STUDY SHEET FOR HISTORY 223, EXAM 2

A. Exam 2 will be held on Wednesday, November 10, 1999.

B. Exam 2 will cover:

  1. All lectures from October 8 (the Articles of Confederation) through November 8 (Romanticism, Revivalism, and Reform).
  2. Tindall and Shi, America: A Narrative History, chaps. 7-10, 12-13.
    Use the text to answer questions which occur to you as you study other materials, to cover topics we have not had time to discuss in class, and to reinforce in your memory the material we cover in class.
  3. Madaras and SoRelle, Taking Sides, pgs. 113-159.
  4. Give priority to studying lecture notes.

C. Outline Of Exam 2

  1. Take-home essay question (20 points)
    1. Refer to the handout entitled "Take-home Questions for Exams" for questions.
    2. Write your essay about the period of history beginning with the enactment of the Articles of Confederation and ending with the Election of 1828 and the cultural movements of romanticism, revivalism, and reform.
  2. In-class essay question (30 points, 20 minutes)
  3. Multiple choice and short answer questions (50 points, 25 minutes)
D. In-Class Essays for Exam 2

Students will be required to answer ONE in-class essay question as a part of Exam 2. The following is a list of potential essay questions for the exam. Two of the essays questions below will be on Exam 2. Each student will pick one of these questions to answer on of the exam.


  1. Discuss the major weaknesses of the Articles of Confederation and the efforts made to overcome these weaknesses before 1787.

  2. Defend or refute the following statement: The U.S. Constitution was primarily an economic document which was written to protect the specific economic interests of the Founding Fathers (the authors of the Constitution).

  3. Discuss Hamilton's Financial Program. Explain each of Hamilton's three major proposals for economic reform. Which specific economic problems was he trying to address with these proposals? Which of Hamilton's proposals were enacted into law? What was the impact of Hamilton's program?

  4. Discuss the development of political parties in the Washington Administration. What factors caused the rise of the parties? How did the parties differ in regard to major issues? Which social and economic groups supported each party?

  5. Discuss American involvement in the Anglo-French wars of 1793-1800. What disputes did the U.S. have with these nations during this period? What measures did Washington and Adams take to resolve these issues without war? How successful were these measures? Why did the U.S. ultimately become involved in an undeclared naval war with France in 1798?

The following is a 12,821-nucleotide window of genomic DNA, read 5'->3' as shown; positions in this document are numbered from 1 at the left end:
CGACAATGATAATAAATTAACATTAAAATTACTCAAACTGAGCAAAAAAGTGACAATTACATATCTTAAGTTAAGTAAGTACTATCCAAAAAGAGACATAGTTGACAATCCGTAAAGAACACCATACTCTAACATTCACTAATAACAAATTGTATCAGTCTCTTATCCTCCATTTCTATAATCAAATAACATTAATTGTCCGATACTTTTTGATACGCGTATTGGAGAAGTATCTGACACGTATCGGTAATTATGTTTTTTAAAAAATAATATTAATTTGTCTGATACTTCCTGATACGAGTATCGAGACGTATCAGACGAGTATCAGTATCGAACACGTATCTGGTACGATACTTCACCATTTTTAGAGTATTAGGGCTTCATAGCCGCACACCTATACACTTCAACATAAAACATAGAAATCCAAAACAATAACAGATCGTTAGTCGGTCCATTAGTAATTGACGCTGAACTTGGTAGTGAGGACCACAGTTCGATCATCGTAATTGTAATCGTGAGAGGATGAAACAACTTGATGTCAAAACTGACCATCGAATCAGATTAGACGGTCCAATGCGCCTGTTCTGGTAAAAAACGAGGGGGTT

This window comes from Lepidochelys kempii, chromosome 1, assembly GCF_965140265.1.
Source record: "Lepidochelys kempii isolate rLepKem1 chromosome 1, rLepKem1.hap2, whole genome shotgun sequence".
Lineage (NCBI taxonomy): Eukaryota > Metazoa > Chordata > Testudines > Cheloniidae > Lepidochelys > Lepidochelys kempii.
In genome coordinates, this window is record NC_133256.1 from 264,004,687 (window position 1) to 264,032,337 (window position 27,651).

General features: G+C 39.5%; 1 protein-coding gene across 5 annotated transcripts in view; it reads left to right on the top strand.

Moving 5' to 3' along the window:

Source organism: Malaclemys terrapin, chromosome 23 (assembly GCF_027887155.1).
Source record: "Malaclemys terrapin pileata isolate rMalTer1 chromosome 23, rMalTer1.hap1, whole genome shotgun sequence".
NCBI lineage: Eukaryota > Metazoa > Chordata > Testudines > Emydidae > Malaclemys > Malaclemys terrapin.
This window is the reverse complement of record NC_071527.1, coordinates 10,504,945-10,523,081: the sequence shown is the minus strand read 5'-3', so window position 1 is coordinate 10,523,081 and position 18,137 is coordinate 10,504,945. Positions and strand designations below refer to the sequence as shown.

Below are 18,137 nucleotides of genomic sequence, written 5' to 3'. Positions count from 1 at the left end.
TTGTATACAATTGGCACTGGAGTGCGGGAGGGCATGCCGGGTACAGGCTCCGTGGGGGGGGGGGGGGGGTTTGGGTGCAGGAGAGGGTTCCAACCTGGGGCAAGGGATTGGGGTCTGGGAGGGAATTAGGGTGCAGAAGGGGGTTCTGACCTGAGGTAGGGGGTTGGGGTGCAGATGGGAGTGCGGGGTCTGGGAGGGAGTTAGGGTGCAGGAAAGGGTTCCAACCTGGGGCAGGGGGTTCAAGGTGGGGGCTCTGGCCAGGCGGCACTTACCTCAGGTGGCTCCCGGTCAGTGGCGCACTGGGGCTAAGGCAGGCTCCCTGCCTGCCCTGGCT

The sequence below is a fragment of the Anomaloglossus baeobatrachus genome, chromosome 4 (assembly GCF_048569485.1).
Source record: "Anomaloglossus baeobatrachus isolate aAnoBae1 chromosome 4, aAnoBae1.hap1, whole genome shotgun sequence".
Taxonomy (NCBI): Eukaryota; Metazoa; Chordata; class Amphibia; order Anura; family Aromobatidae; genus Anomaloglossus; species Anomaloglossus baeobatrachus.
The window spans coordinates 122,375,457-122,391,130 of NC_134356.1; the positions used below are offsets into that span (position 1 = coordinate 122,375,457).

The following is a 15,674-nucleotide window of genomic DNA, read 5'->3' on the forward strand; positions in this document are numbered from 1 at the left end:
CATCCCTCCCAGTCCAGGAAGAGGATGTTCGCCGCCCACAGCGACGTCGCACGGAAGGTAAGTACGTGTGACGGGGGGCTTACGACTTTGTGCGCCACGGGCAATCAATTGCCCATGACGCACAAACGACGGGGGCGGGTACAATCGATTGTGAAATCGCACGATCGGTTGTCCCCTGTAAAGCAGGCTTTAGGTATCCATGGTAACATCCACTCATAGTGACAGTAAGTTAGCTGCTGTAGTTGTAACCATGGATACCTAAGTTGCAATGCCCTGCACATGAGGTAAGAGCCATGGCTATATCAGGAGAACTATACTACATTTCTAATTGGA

6. Discuss American involvement in the Anglo-French wars of 1803-12. What disputes did the U.S. have with these nations during this period? What measures did Jefferson and Madison take to resolve these issues without war? How successful were these measures? Why did the U.S. ultimately go to war against Britain in 1812?

  7. Discuss the Market Revolution, 1815-60. What was the Market Revolution? What events caused the Market Revolution? What was American society like before the Market Revolution? What specific changes were prompted by the Market Revolution? How did these changes affect the overall pattern of American life by 1860?

  8. Discuss the issue of American nationalism during the Era of Good Feelings. What prompted the emergence of nationalism during this period? How did the policies of the federal government reflect the upsurge in nationalism? Did the growth of nationalism have a positive or negative impact on the development of the U.S. during the Era of Good Feelings?

  9. Some historians have argued that the "good feelings" of the period after the War of 1812 were superficial and that there remained many fundamental divisions among Americans. In your opinion, were the "good feelings" of the postwar period more important than the divisions among Americans? Why?


HIS 223: Introduction to American History, 1492-1877

HIS 223: Introduction to American History, 1877-Present

This page was last updated on 11/3/99
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Departmental Courses in American History and Civilization:
| AMS 250 | HIS 223 | HIS 225 | HIS 227 | HIS 306 |
| HIS 308 | HIS 310 | HIS 312 | HIS 314 | HIS 318 | HIS 325 |
| HIS 338 | HIS 426 | HIS 430 | HIS 432 | HIS 470 | HIS 475 |

Dr. Harold D. Tallant, Department of History, Georgetown College
400 East College Street, Georgetown, KY 40324, (502) 863-8075
E-mail: htallant@georgetowncollege.edu.

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